The Results Are In

I have now been sharing my story via my blog for almost two years, and luckily in that time have also remained stable on my latest Immunotherapy drug, having had my last major surgery in the summer of 2016.

This week is also very significant as it marks exactly 13 years since I was initially diagnosed with stage 1 malignant melanoma via a mole on my neck when I was only 18 years old. I have now been living as a stage 4 patient for almost 8 years. I was told back then I may not make 25 and now I’m 31, struggling sometimes but I keep picking myself up again. Cancer has been with me my whole adult life, which is something I don’t think I’ll ever be able to accept.

In some ways my stage 4 diagnosis seems like a lifetime ago, but in others not much had changed. Not long after I had started recovery from surgery to remove my brain tumour and lung tumour I moved to London and went back to work. I’m still living with friends in the capital city and attempting to navigate the working world as best I can. Around three years ago I moved form South West to North East London, so it almost feels like a new city, having discovered parts I would never have seen before.

I still get caught up in the moments when I feel well, and then book in too many activities, so last weekend I spent a lot of time relaxing and napping in preparation for the week ahead. I had a chest infection and needed antibiotics, which I think have since cleared everything up. I need to be on good form for the Northampton Half Marathon on Sunday to raise funds for The Lewis Foundation.

I had a PET CT Scan last week and travelled to Leicester to get the results yesterday. I am delighted to say my news was all very positive and takes the pressure off over the next few months.

However, no matter how many times I’ve heard positive news over the last two years there is always the fear my world will fall apart again at any moment. In some ways it feels like I’ve been given a golden ticket, but tomorrow I could find out it’s actually fake after all. I am of course relived, but the fear doesn’t disappear over night.

I’m now very used to the three weekly routine and cycle of my treatment, in way it has become staple part of my life up until this point. Travelling to and from the hospital gets me down, it’s mentally stressful and physically exhausting, but it’s nothing if it means I have a functioning life the rest of the time. I need to try and shift my attitude so that I am ‘living with’ cancer rather than all the negatively that plagues me about dying from it.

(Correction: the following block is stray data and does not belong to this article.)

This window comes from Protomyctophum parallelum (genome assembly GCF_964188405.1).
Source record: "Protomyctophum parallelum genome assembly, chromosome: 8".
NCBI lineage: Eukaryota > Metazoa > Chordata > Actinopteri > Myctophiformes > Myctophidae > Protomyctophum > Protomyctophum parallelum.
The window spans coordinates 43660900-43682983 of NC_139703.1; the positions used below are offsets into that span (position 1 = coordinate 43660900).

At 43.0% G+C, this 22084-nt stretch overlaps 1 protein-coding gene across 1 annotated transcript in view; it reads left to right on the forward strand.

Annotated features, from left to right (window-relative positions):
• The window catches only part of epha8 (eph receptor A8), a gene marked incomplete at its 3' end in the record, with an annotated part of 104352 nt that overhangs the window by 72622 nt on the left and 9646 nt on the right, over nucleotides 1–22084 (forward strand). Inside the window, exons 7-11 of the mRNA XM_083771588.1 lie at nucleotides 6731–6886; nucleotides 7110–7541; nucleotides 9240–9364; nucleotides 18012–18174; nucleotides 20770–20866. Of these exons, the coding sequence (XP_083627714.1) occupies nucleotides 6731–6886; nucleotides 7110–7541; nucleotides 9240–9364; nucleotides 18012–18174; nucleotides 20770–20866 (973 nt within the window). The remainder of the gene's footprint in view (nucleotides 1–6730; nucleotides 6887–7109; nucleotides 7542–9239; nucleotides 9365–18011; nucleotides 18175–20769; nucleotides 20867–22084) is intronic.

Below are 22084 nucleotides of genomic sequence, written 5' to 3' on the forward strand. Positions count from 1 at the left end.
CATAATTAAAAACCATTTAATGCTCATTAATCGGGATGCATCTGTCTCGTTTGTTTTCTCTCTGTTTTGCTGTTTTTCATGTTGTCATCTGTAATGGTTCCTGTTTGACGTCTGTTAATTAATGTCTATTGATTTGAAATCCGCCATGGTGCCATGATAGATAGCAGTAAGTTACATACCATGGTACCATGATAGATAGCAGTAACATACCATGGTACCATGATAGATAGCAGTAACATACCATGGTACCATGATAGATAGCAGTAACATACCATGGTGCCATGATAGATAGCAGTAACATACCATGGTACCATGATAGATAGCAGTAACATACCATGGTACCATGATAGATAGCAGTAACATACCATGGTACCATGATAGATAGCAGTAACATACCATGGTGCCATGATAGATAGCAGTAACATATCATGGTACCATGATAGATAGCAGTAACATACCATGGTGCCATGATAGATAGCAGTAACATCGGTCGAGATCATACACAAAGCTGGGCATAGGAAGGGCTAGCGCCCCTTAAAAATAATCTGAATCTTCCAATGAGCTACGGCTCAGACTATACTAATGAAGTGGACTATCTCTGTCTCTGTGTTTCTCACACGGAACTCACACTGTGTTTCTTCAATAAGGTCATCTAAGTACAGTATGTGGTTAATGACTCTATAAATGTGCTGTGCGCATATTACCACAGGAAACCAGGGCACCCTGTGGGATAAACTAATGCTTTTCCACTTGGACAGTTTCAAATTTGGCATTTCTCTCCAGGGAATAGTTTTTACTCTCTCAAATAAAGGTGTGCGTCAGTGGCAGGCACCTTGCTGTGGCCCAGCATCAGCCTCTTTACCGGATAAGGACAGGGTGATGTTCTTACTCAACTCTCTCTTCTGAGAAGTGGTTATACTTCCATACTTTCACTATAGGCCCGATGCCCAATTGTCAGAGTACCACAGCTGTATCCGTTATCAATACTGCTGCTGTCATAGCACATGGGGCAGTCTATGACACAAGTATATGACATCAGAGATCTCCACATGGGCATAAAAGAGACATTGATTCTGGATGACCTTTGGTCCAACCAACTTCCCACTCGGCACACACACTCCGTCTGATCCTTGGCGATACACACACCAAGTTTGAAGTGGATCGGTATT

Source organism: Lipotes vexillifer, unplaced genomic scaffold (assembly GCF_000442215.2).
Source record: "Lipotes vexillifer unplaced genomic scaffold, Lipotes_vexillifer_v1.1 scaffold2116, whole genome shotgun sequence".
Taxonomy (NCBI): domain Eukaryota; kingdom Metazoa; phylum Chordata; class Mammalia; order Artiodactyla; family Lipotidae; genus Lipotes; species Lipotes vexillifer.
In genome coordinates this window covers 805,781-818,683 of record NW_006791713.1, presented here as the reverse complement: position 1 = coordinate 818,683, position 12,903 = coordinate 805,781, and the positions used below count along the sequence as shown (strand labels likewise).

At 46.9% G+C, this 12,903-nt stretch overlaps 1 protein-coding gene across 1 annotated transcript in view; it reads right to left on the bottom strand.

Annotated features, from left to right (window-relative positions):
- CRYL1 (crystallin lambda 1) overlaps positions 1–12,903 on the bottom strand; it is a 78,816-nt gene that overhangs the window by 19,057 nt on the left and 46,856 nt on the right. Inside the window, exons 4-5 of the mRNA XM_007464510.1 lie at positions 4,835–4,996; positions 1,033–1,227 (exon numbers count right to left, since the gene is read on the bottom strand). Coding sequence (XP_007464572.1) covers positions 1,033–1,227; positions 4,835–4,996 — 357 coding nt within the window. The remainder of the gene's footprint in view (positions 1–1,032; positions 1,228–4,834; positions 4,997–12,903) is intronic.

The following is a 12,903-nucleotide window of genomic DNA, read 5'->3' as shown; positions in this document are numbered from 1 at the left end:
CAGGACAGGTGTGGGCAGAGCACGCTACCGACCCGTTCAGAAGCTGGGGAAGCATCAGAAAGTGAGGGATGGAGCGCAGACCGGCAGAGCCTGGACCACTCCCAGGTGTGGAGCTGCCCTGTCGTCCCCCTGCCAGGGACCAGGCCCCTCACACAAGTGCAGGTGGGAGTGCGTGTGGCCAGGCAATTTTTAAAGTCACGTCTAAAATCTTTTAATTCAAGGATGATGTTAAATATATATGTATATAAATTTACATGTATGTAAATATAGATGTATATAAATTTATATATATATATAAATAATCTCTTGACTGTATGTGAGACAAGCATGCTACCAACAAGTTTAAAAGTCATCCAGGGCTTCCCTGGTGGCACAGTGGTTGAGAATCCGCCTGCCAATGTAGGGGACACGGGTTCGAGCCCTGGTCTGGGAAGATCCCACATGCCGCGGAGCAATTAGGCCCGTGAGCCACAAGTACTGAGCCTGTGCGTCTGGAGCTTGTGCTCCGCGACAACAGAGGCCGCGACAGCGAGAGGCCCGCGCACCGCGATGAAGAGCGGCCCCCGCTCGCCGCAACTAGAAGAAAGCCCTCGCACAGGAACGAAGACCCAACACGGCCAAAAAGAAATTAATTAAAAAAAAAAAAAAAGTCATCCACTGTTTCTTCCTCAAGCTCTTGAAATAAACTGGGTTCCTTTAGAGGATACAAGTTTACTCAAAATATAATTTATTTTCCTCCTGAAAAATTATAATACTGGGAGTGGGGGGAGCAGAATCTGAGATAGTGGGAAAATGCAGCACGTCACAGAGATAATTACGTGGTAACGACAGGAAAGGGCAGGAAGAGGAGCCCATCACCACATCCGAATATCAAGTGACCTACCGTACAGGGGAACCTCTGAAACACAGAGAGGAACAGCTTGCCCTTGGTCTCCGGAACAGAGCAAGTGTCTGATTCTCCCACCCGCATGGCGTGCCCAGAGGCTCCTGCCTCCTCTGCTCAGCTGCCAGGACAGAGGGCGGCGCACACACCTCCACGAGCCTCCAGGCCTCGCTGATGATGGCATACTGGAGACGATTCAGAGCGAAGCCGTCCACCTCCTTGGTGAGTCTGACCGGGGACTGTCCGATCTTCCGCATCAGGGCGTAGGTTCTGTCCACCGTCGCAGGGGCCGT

Here’s to LIVING!

8 thoughts on “The Results Are In

  1. Great news about the scan Jo! Keep on keeping on. You are definitely doing something right that’s for sure. As a stage 3 localised spread melanoma bod I still have tremendous anxiety that it might come back, and worse than that, it could be terminal, and that is just over 18 years since my initial diagnosis. I find it a heavy load even though I was discharged from the Marsden and St Thomas’ in 2013. Good luck Jo.

    Liked by 1 person

  2. Morning jolene , so pleased you had a positive day at the hospital yeasterday. Your mum and family I’m sure have been through every rough time with you , but great that you have this deep love and support.
    A new chapter looming for you soon , with your sister fiona having a baby. Nothing like a baby in the family to put a spanner in the works😃 keeps you all on your toes.
    I followed your travel as much as I could in Thailand, my son’s been twice so the places you mentioned I’ve seen lots off photos so I could imagine you there.
    I sure family have told you this but never put your life on hold, nobody knows when the number is up. I’m in my 27 year free off breast . cancer. An old Irish saying whatever is before you will never pass you. 💕 until the next time Tara chuck.

    Liked by 1 person

  3. I’m so glad that you are still fighting cancer and I hope you continue to do so unless of course they find a cure in the meanwhile. Who knows what’s round the corner. Best wishes now and for the future.

    Liked by 1 person

  4. Hi jo! I’ve just found your blog. I’m now stage four and my melanoma journey is now 9 years, I’m 35 now and know all about feelingthe youngest in the waiting room. I’ve recently had lung met removed, in same place yours was and have just started nivolumab. I’m tired but keeping positive. Great to read the blog x

    Liked by 1 person

    • Hi Olivia – thought I’d replied to this but not sure it sent! Thanks for reading! How have you found the surgery from the lung met removal? I personally found it harder that after brain surgery – hope all is going as well as it can be

      Jo x


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